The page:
Is Marriage About Chemistry?

I spoke with a 29 year old woman the other day who is still single and eager, but not desperate, to get married. I've been married 13 years tomorrow - my anniversary. Sometimes I'm amazed we've made it this far, but we learned a few things along the way that made it possible. So in chatting with this woman, I realized how much my thinking about marriage has changed over the years (and how hard it would have been to learn this prior to being married).

One of the notions that I kept hearing in her language (I don't remember the words she used) was the importance of the right chemistry between two people. She mentioned friends who think they might have settled too quickly for the wrong guy. These kinds of mindsets are so common. I believe that kind of thinking is dangerous. One of the points I made with her was that there is no value in discussing chemistry or if two people are right for each other after they are married. Once married, it is quite harmful to wonder whether or not you are with the right person. Here is the right way to think about it: "you're married, your spouse is now the right person, start thinking about how to improve your relationship rather than decide if you should be in it."

The thinking that wonders if someone is the right person assumes there is something critical about the combination of two people that makes relationships work. I don't believe things work this way. What makes a relationship work is the choices that each person makes, not some innate quality within the individuals that cannot be altered.

Relationships operate according to principles. These principles can be learned. As I've said previously, we enter into relationships that benefit us and both parties in any relationship expect certain terms to be adhered to. In marriage those terms are written as vows. Many of the relationship difficulties people face in marriage come from violating those vows. The other difficulties people face in their marriages come from selfishness and what I call "following with love" rather than "leading with love."

When a person "follows with love" they say to themselves, "I'll do something loving after my spouse does something loving." A follower waits until they feel loved before they do loving things. When dating, the relationship is all about the way the other person makes us feel (chemistry). Once married, there is a job to do. There are bills to pay, chores to do, problems to solve. Marriage then requires teamwork. It stops being about how you feel (reactive) and starts being about what you do (proactive). People get resentful because they no longer feel what they used to feel when dating. They want to feel that same thing again. Therefore they only do what they need to do when they feel what they want to feel. Unfortunately this results in two people who rarely feel what they want to feel and rarely do what they need to do.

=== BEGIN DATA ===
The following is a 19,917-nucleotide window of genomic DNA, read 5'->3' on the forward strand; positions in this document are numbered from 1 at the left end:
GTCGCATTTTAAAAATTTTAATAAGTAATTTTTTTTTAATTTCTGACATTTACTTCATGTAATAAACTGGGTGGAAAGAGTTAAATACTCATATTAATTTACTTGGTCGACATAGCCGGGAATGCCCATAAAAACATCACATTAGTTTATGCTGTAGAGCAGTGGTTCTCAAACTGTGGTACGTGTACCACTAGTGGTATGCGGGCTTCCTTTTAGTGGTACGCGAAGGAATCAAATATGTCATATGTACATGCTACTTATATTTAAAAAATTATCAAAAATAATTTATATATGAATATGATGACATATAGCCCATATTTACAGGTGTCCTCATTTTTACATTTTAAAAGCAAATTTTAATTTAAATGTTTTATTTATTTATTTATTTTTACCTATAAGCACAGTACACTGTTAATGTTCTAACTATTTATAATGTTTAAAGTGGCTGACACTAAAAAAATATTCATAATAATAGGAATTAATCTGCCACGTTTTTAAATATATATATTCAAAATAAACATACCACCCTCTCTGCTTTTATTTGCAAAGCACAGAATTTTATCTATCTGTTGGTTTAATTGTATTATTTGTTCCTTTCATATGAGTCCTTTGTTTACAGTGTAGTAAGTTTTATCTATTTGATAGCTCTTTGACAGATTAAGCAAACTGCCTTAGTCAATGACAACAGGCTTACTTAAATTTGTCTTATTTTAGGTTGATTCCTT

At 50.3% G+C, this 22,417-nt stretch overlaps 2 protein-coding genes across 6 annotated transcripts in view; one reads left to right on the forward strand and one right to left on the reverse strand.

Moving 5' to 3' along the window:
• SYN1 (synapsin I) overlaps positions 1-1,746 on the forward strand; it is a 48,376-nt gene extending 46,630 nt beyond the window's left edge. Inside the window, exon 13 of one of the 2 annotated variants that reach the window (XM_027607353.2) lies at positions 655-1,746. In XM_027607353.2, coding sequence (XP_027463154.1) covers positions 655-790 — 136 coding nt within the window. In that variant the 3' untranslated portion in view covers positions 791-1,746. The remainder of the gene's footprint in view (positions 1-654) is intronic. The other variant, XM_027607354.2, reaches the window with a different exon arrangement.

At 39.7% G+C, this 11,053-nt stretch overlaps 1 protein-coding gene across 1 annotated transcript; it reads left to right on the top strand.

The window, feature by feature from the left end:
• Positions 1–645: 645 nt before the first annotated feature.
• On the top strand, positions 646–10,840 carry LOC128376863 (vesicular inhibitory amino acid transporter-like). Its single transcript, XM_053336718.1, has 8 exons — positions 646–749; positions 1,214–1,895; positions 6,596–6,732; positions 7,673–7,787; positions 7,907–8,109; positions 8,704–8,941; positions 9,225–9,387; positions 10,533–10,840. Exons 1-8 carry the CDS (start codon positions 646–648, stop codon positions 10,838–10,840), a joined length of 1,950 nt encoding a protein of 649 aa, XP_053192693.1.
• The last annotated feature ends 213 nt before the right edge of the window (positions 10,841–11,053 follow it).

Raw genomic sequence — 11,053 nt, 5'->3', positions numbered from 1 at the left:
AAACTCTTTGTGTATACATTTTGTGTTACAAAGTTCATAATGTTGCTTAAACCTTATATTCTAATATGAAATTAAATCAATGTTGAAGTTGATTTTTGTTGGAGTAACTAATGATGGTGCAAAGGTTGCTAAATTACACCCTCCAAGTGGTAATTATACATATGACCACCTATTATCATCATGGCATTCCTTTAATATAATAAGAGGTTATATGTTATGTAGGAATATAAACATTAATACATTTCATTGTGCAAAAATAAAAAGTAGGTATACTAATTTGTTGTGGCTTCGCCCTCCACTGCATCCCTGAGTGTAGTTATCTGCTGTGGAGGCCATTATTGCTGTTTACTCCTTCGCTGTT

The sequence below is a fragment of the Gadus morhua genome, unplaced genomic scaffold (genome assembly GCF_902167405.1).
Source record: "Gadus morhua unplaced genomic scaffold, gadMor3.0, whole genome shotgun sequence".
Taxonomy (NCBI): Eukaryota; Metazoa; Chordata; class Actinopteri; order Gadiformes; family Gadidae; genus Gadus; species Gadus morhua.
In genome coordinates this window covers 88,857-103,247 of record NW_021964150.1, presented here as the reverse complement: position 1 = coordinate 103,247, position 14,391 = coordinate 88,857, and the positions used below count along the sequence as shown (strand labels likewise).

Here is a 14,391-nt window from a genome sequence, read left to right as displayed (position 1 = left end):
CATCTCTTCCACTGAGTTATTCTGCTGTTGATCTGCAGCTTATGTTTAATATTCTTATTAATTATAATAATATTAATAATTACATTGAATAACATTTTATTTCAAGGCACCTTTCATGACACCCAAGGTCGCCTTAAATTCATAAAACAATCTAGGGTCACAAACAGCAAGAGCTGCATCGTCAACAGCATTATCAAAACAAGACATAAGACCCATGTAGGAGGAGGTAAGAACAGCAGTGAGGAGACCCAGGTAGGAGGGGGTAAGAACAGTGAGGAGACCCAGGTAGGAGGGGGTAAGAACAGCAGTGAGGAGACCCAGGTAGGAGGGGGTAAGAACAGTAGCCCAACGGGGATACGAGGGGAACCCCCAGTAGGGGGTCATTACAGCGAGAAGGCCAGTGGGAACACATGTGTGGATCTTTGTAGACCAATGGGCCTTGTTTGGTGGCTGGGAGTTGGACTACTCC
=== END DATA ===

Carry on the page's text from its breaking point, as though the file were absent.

My wife and I practice "leading with love." This means that we attempt to do loving things (we don't always succeed) even when we don't feel loved, even when the other person is not doing anything that qualifies them to receive our love. If Christ loved us when we were still in sin and utterly unlovable, then we should be striving to be like Him and do the same. We're actually commanded to do so in 1 John 4:10-11 "In this is love, not that we loved God, but that He loved us and sent His Son to be the propitiation for our sins. Beloved, if God so loved us, we also ought to love one another."

Christ loved while we were in sin and then asks us to love the same way. Wow. Tall order, but it is a principle that works. Plus, and here's the real benefit, the feelings of love follow "leading with love." The feelings of love are the result of loving actions. If I choose to do what I should do and my wife chooses to do what she should do, we both get the benefit of feeling the passion and the love that we enjoy so much. In God's economy things always work this way - the benefit follows the work.

The reason the woman I spoke with hears from friends that are wondering if they "settled" for the wrong person - they've lost "those loving feelings." (Think of the song - "You've lost that loving feeling") The feelings weren't lost, the couple just isn't doing what's necessary to produce them - serving each other. The person who wonders if they "settled" is assuming that if they had chosen a better spouse things would have worked out better. If already married - it doesn't do any good to wonder that! The marriage difficulties are not the result of marrying the wrong person, they are the result of not adhering to the principles of successful relationships.

Jesus Christ came to serve. As we learn to be more like him, especially in our relationships, we will find that our relationships will start to work. My marriage has lasted 13 years because my wife and I have realized that marriage is about serving, not being served. Loving first, not waiting to first be loved. We've learned that our marriage success comes from deciding that our marriage is more important than anything else. We have not given ourselves the liberty of deciding that "this isn't going to work out." We're going to make it work out. It's no longer about the chemistry - its about the choices.

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When Then Is Now said...

I have been reading through more of your blogs, and I just had to say I appreciate your thoughts on "second guesses". Once you're married, you're married! So many people think this is a close-minded view of love, but I think it's just simple.
Of course I'm still very young, but I'm trying to start preparing myself for "the one"; trying to start being that 1 Peter 3 woman, and this blog really blessed me!